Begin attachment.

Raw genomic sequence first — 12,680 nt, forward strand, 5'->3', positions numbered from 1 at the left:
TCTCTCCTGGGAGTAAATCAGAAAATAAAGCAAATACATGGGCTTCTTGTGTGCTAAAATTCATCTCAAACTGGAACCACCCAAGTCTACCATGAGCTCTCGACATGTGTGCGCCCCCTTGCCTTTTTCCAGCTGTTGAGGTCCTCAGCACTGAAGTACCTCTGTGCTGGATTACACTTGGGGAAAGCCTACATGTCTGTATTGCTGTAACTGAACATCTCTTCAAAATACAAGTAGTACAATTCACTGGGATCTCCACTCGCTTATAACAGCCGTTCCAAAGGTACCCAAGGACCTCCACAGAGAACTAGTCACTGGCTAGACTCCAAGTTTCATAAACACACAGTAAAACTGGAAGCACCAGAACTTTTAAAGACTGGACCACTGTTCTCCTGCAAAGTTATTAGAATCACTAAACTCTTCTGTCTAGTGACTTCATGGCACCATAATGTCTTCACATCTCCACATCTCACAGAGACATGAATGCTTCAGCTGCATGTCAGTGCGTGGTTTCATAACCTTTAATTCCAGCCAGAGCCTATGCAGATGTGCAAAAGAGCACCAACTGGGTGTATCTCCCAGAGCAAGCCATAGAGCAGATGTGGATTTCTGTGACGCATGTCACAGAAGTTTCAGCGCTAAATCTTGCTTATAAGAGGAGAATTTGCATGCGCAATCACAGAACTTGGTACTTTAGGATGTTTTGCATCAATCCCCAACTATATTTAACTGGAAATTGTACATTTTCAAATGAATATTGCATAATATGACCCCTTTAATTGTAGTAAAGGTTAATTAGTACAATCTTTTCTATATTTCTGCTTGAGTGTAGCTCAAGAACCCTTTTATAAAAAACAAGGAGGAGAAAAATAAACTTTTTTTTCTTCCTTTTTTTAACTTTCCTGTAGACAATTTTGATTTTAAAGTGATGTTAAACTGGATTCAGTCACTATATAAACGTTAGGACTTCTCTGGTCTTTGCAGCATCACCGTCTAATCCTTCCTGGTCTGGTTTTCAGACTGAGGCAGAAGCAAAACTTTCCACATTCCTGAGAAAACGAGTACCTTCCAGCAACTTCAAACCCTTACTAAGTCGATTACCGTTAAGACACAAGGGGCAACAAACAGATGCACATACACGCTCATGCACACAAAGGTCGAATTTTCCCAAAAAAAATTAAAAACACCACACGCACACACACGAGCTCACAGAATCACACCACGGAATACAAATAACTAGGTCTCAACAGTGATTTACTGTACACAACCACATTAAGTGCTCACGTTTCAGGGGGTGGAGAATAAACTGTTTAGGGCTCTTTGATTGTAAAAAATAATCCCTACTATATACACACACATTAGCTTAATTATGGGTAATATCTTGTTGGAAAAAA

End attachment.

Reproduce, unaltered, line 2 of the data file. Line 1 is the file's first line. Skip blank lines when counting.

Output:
TCTCTCCTGGGAGTAAATCAGAAAATAAAGCAAATACATGGGCTTCTTGTGTGCTAAAATTCATCTCAAACTGGAACCACCCAAGTCTACCATGAGCTCTCGACATGTGTGCGCCCCCTTGCCTTTTTCCAGCTGTTGAGGTCCTCAGCACTGAAGTACCTCTGTGCTGGATTACACTTGGGGAAAGCCTACATGTCTGTATTGCTGTAACTGAACATCTCTTCAAAATACAAGTAGTACAATTCACTGGGATCTCCACTCGCTTATAACAGCCGTTCCAAAGGTACCCAAGGACCTCCACAGAGAACTAGTCACTGGCTAGACTCCAAGTTTCATAAACACACAGTAAAACTGGAAGCACCAGAACTTTTAAAGACTGGACCACTGTTCTCCTGCAAAGTTATTAGAATCACTAAACTCTTCTGTCTAGTGACTTCATGGCACCATAATGTCTTCACATCTCCACATCTCACAGAGACATGAATGCTTCAGCTGCATGTCAGTGCGTGGTTTCATAACCTTTAATTCCAGCCAGAGCCTATGCAGATGTGCAAAAGAGCACCAACTGGGTGTATCTCCCAGAGCAAGCCATAGAGCAGATGTGGATTTCTGTGACGCATGTCACAGAAGTTTCAGCGCTAAATCTTGCTTATAAGAGGAGAATTTGCATGCGCAATCACAGAACTTGGTACTTTAGGATGTTTTGCATCAATCCCCAACTATATTTAACTGGAAATTGTACATTTTCAAATGAATATTGCATAATATGACCCCTTTAATTGTAGTAAAGGTTAATTAGTACAATCTTTTCTATATTTCTGCTTGAGTGTAGCTCAAGAACCCTTTTATAAAAAACAAGGAGGAGAAAAATAAACTTTTTTTTCTTCCTTTTTTTAACTTTCCTGTAGACAATTTTGATTTTAAAGTGATGTTAAACTGGATTCAGTCACTATATAAACGTTAGGACTTCTCTGGTCTTTGCAGCATCACCGTCTAATCCTTCCTGGTCTGGTTTTCAGACTGAGGCAGAAGCAAAACTTTCCACATTCCTGAGAAAACGAGTACCTTCCAGCAACTTCAAACCCTTACTAAGTCGATTACCGTTAAGACACAAGGGGCAACAAACAGATGCACATACACGCTCATGCACACAAAGGTCGAATTTTCCCAAAAAAAATTAAAAACACCACACGCACACACACGAGCTCACAGAATCACACCACGGAATACAAATAACTAGGTCTCAACAGTGATTTACTGTACACAACCACATTAAGTGCTCACGTTTCAGGGGGTGGAGAATAAACTGTTTAGGGCTCTTTGATTGTAAAAAATAATCCCTACTATATACACACACATTAGCTTAATTATGGGTAATATCTTGTTGGAAAAAA